What about vitamin C, popularly touted for its infection-fighting abilities? “While Vitamin C is often cited as a panacea for colds and flus, the science doesn’t support this claim,” says Meydani. Researchers who reviewed 30 clinical trials determined that taking vitamin C supplements doesn’t prevent colds, though there is some evidence it may shorten the duration of illness.

To learn more, see our “Ask Tufts Experts Q&A”

6. Lose weight and boost immunity.

Studies have shown that when people with excess weight reduce their calorie intake for six months and lose belly fat, their immune response is strengthened. Best results were seen when cutting calories by 30%, but even a 10% reduction was shown to be beneficial.

Meydani cautions, “This practice should be used only by people who have excess weight, and then you need to be careful not to reduce in a way that creates nutritional deficiencies.”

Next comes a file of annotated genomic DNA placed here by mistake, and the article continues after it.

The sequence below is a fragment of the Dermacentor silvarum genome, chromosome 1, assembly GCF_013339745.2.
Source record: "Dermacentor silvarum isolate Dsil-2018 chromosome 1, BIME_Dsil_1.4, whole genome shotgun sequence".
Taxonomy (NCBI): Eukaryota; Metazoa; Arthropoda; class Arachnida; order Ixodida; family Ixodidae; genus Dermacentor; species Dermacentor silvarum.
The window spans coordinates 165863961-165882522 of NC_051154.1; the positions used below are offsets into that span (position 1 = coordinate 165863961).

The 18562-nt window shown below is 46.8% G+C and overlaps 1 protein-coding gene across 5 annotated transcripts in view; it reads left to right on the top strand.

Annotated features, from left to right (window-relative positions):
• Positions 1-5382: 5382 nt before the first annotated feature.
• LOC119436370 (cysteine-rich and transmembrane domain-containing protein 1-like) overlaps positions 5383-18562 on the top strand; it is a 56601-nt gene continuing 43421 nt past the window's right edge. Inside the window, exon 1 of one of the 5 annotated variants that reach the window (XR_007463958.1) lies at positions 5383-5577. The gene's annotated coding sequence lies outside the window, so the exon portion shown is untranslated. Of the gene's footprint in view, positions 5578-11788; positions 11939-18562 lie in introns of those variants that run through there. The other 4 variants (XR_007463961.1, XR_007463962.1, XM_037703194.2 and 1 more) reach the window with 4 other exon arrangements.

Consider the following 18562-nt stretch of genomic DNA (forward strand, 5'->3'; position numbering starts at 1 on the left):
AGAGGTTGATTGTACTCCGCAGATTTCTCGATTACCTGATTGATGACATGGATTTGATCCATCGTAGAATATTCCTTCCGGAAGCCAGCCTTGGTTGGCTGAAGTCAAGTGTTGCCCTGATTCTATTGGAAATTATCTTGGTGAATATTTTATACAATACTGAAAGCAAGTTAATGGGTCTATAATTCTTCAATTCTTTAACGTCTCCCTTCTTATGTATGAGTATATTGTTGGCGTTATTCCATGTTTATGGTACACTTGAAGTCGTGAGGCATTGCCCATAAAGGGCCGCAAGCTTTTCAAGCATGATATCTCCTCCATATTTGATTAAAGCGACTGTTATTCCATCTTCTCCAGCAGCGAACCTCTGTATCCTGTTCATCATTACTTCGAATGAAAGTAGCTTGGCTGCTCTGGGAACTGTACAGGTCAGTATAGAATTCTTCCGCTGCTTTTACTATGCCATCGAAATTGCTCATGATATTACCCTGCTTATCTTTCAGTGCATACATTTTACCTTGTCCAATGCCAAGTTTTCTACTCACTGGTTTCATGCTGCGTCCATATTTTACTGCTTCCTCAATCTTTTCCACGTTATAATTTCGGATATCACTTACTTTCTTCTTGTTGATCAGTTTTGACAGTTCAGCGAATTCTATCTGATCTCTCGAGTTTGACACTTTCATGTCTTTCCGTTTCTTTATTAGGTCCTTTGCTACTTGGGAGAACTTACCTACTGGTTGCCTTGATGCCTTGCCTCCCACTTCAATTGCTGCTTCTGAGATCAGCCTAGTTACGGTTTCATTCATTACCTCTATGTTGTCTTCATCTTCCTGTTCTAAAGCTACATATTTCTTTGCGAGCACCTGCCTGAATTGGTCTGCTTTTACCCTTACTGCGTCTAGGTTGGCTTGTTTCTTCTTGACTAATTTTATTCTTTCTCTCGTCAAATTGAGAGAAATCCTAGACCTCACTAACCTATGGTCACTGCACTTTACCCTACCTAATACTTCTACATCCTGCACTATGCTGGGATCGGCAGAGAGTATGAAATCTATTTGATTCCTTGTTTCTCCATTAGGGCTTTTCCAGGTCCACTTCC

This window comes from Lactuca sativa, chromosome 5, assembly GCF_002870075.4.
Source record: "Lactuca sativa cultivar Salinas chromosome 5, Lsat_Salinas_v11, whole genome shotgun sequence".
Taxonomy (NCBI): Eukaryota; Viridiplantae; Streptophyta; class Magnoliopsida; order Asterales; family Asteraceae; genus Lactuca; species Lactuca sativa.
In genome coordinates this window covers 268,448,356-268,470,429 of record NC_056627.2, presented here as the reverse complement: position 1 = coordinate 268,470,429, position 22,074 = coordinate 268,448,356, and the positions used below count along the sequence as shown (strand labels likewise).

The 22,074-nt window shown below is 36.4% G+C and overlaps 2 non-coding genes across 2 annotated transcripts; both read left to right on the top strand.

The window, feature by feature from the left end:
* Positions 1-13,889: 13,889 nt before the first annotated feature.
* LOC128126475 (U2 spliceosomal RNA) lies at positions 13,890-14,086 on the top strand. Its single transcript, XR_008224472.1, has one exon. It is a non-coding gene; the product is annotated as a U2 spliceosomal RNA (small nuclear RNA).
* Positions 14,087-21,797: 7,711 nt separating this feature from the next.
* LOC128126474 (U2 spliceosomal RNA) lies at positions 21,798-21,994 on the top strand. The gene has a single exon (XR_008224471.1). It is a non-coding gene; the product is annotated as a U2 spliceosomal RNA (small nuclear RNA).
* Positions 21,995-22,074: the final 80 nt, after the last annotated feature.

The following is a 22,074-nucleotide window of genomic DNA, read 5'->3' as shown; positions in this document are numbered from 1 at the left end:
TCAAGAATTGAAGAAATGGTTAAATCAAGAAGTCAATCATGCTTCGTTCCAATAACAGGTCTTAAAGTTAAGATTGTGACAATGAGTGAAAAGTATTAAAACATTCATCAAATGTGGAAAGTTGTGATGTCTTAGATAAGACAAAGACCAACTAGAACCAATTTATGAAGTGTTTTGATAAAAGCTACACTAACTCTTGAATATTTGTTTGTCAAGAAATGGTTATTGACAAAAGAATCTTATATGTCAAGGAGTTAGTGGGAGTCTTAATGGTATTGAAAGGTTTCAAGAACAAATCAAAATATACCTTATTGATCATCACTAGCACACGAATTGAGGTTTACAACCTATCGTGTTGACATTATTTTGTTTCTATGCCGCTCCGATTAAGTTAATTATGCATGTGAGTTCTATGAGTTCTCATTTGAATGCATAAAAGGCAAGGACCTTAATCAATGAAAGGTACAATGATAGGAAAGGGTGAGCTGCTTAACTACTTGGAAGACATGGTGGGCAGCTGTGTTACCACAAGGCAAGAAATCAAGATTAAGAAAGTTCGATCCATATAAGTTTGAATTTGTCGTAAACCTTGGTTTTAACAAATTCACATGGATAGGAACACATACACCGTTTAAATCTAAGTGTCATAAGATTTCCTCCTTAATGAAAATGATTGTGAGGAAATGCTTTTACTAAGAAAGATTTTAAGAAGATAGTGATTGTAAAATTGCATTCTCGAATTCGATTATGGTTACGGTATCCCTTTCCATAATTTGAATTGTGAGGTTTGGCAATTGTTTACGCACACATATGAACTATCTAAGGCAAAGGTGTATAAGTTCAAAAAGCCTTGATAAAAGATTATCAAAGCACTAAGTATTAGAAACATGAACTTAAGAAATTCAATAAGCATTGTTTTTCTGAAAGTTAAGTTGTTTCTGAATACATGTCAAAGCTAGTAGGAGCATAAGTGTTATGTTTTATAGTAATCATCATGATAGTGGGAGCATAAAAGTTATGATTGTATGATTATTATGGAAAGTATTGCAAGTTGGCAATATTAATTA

7. Health benefits of drinking more fluids.

“Especially water, but also consider drinking green tea, which contains antioxidants that will help reduce inflammation, or get more adventurous and try turmeric tea,” Meydani says. When aiming for enough water or other non-sugary fluids daily, keep in mind that the fluid in soups, fruits, vegetables, tea, coffee and other foods also counts.

8. Washing hands to eliminate germs.

Cold and flu germs often come from contaminated surfaces or from touching other people and can be countered by frequently washing your hands with warm water and soap. When washing, rub your hands together for at least 20 seconds to eliminate germs – and don’t forget to clean under your nails. (See box.) It’s also wise to avoid rubbing your eyes and nose or covering your mouth with your hands.

9. Effect of sleep on immunity.

Sleep is an important natural remedy to protect against colds and flu. University of Washington scientists have linked a brain-specific protein associated with sleep to the ability to fight off symptoms of the flu. Older adults should get seven to eight hours of sleep each night to support a healthy immune system, according to other research published in the journal Sleep.